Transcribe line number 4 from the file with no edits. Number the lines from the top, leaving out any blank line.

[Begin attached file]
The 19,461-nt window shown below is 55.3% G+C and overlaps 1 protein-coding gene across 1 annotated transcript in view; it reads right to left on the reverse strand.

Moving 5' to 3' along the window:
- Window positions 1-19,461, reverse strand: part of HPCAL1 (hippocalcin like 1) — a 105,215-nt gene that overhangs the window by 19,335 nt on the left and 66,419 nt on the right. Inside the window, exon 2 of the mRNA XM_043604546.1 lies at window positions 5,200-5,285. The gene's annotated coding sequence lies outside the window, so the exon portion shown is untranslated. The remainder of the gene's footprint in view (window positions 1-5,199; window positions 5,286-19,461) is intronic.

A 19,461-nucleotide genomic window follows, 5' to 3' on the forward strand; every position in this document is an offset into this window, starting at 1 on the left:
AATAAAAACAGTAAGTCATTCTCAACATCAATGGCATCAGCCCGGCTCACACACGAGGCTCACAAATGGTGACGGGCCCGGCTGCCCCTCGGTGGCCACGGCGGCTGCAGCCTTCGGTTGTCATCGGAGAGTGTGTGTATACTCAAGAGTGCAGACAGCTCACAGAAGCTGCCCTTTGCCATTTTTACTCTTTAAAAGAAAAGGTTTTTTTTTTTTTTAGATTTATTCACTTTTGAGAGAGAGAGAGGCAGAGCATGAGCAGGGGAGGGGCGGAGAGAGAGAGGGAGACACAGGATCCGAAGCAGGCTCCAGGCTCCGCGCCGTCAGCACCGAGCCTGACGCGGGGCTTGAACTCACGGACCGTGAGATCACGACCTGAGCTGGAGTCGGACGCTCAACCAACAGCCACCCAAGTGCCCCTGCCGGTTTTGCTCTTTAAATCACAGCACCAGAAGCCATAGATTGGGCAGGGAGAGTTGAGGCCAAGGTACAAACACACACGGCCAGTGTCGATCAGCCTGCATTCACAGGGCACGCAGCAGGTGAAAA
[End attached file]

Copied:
A 19,461-nucleotide genomic window follows, 5' to 3' on the forward strand; every position in this document is an offset into this window, starting at 1 on the left: